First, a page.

Instead its proponents merely try to poke holes in the theory of evolution. But just because you think you can disprove Theory A, does not necessarily prove Theory B. You have to provide evidence for the “theory” of intelligent design, not just try to poke holes in evolution.

No taxpayer-funded teacher or professor ever mentions, for instance, that before he died, the late great evolutionist Stephen J. Gould of Harvard resorted to resurrecting the “hopeful monster” theory of our origins – “punctuated equilibrium,” he called it to give it more dignity – because, as he admitted, the transitional fossils that evolution theory requires simply do not exist.


This is an example of quote-mining and a misrepresentation of what Gould actually said in his essay “Return of Hopeful Monsters”.

Please visit Answers in Genesis Busted for more info on the misuse of this quote.

"Since we proposed punctuated equilibria to explain trends, it is infuriating to be quoted again and again by creationists--whether through design or stupidity, I do not know--as admitting that the fossil record includes no transitional forms. Transitional forms are generally lacking at the species level, but they are abundant between larger groups. Yet a pamphlet entitled 'Harvard Scientists Agree Evolution Is a Hoax' states: 'The facts of punctuated equilibrium which Gould and Eldredge...are forcing Darwinists to swallow fit the picture that Bryan insisted on, and which God has revealed to us in the Bible.'"

That was a quote from Gould’s essay “Evolution as Fact and Theory”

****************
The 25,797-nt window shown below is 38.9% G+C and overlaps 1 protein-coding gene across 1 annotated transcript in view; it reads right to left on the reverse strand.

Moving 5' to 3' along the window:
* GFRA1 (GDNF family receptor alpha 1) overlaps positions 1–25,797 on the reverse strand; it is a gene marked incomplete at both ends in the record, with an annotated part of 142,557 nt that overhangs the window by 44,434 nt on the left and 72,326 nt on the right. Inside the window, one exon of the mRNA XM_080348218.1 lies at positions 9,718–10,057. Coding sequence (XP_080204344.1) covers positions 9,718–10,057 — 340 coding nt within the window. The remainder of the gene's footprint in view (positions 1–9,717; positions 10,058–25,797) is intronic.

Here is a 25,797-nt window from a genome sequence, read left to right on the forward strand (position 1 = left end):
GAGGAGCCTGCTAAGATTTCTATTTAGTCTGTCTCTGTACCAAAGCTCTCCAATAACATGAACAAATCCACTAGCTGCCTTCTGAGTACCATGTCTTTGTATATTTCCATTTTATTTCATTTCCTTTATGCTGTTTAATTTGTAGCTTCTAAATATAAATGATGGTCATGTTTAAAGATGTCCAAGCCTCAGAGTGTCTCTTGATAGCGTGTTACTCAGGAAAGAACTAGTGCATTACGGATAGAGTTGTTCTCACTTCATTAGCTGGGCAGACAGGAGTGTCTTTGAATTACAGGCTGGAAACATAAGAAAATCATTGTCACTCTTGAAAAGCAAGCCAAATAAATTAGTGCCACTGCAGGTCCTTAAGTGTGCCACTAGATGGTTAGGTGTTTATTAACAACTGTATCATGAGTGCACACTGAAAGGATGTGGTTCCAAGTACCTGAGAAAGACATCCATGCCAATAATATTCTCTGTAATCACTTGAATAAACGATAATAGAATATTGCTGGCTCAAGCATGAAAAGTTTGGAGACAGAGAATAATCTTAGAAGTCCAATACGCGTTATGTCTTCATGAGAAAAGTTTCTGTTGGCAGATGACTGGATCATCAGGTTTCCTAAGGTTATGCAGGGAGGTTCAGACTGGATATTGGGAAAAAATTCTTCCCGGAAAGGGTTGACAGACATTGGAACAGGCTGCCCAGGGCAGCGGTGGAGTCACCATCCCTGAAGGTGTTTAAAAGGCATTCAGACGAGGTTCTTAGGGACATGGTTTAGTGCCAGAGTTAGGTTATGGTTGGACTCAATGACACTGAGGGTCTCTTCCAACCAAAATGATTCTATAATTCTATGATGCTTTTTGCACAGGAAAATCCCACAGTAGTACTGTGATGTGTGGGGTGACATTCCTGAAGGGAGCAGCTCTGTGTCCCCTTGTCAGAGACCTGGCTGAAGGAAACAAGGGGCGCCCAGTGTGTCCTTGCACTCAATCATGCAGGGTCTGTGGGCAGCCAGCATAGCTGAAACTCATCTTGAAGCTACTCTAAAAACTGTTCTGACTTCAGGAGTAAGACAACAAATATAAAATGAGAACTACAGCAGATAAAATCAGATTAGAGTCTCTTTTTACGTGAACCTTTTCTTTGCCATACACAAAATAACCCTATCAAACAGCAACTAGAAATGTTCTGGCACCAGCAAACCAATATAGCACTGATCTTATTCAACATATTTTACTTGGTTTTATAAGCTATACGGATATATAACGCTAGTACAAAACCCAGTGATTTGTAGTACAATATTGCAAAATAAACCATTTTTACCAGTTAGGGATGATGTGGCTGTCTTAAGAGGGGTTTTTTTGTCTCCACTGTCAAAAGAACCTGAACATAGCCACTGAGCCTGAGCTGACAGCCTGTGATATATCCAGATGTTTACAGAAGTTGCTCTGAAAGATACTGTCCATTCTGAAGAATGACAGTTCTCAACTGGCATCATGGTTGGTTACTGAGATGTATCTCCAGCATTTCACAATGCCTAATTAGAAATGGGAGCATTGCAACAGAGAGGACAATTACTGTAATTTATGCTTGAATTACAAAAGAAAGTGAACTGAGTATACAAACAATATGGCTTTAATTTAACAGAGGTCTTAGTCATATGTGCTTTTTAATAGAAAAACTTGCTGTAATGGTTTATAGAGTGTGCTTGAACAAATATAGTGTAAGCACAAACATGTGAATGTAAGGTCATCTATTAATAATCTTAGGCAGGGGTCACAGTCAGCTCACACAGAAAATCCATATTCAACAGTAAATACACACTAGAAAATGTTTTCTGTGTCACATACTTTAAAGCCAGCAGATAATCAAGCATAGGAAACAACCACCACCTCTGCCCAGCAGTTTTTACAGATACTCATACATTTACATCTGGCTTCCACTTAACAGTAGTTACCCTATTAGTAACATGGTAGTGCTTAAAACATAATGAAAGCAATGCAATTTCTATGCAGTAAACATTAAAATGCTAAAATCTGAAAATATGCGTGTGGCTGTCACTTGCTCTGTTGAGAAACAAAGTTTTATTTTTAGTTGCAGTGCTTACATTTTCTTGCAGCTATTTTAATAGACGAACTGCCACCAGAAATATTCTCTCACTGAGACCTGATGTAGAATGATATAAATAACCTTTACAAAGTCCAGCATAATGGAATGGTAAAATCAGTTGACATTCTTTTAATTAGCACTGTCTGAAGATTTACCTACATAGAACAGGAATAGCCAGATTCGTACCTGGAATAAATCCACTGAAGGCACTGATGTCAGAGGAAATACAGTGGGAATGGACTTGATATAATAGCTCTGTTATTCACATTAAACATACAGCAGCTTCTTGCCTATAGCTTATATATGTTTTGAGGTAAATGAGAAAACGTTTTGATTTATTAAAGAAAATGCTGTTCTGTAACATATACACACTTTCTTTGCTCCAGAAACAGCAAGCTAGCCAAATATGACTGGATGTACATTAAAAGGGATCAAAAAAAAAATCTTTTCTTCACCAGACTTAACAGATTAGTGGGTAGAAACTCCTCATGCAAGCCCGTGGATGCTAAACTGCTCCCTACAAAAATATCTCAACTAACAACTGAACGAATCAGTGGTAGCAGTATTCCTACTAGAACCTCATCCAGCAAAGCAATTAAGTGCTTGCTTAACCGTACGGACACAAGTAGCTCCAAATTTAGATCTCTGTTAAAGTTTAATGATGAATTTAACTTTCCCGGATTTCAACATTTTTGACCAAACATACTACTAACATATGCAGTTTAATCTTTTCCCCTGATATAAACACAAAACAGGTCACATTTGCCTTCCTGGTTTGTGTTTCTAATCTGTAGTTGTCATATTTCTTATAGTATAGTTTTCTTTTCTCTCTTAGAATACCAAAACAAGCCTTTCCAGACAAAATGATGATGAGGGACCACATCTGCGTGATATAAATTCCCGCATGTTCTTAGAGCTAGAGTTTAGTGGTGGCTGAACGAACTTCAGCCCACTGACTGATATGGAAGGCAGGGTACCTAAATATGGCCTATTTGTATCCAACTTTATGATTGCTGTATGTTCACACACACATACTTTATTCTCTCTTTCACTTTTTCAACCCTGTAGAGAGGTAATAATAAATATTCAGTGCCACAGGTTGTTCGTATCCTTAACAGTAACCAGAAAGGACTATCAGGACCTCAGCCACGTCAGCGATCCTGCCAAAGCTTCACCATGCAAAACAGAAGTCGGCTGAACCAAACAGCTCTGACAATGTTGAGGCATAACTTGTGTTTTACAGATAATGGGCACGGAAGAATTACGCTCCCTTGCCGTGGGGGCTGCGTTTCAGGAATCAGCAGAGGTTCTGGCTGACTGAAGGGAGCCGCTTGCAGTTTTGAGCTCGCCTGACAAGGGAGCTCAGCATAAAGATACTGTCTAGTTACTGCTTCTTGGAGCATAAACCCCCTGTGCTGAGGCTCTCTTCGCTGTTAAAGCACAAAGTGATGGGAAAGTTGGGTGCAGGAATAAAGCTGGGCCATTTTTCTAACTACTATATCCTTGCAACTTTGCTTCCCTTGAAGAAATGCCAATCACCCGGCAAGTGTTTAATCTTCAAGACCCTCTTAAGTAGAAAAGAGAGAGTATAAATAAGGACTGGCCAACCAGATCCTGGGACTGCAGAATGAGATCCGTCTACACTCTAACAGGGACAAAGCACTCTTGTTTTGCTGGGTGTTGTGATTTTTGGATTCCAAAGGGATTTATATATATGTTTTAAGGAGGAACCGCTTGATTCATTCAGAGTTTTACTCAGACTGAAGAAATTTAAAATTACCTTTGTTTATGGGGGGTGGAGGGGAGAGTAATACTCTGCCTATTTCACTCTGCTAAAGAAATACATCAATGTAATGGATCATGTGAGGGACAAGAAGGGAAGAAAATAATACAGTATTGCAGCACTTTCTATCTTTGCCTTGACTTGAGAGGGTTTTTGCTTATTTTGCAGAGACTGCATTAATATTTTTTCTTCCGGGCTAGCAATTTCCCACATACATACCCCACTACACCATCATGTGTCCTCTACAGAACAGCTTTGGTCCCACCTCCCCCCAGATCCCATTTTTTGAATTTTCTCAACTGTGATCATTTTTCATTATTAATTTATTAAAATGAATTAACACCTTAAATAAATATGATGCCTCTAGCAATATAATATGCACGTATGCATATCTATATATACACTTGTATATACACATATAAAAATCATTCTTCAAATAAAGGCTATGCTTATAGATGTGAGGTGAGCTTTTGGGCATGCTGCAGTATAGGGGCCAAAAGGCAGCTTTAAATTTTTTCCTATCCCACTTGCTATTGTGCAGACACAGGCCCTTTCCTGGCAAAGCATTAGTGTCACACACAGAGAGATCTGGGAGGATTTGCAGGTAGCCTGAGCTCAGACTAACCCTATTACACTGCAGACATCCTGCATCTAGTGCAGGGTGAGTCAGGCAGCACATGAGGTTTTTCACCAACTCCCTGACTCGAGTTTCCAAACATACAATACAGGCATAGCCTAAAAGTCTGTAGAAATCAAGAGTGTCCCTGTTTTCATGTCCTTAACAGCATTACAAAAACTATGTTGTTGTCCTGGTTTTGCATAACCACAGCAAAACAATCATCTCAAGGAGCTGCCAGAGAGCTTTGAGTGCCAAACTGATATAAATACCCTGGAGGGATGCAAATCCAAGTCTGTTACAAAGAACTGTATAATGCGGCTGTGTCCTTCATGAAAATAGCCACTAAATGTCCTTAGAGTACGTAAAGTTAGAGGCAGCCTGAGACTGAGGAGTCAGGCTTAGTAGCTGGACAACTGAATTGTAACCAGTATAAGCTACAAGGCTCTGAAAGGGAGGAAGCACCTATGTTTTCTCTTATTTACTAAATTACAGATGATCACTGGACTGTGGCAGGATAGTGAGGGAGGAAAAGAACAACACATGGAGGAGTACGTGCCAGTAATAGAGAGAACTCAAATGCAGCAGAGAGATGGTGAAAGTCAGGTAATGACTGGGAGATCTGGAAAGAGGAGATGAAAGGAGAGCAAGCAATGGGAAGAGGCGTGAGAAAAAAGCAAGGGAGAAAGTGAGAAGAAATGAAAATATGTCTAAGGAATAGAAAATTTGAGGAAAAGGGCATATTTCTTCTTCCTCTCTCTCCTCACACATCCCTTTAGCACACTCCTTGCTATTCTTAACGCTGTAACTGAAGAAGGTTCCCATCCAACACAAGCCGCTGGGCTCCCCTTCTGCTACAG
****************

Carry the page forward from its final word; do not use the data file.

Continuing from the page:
And you can visit Talk Origins for more discussions of misquotations commonly used by antievolutionists.

No taxpayer-funded teacher dares to look at the irreducible complexity or at the fact that positive, additive genetic mutations do not occur.


Irreducible complexity implies that a system cannot function if one of its parts is missing, therefore it couldn’t have evolved by the addition of single parts without a loss or change of function. But there are still other evolutionary mechanisms that have been observed in genetic mutations:

• deletion of parts
• addition of multiple parts
• change of function
• addition of a second function to a part
• gradual modification of parts

Even if irreducible complexity did provide difficulty for the theory of evolution, intelligent design does not necessarily follow. This is an argument from incredulity or “god of the gaps”.

For more information on irreducible complexity: Talk Origins.

Here are Responses to Michael Behe

And here is more about the argument from incredulity, or “god of the gaps”.

No taxpayer-funded teacher dares to even wonder aloud how the laws of thermodynamics or biogenesis fit into evolutionary thought.


Intelligent design supporters believe that the second law of thermodynamics does not permit order to arise from disorder, therefore showing that macroevolution is not possible. But the second law of thermodynamics says no such thing.

“It says that heat will not spontaneously flow from a colder body to a warmer one or, equivalently, that total entropy (a measure of useful energy) in a closed system will not decrease. This does not prevent increasing order because: the earth is not a closed system and entropy is not the same as disorder.”

“The only processes necessary for evolution to occur are reproduction, heritable variation, and selection. All of these are seen to happen all the time, so, obviously, no physical laws are preventing them. In fact, connections between evolution and entropy have been studied in depth and never to the detriment of evolution”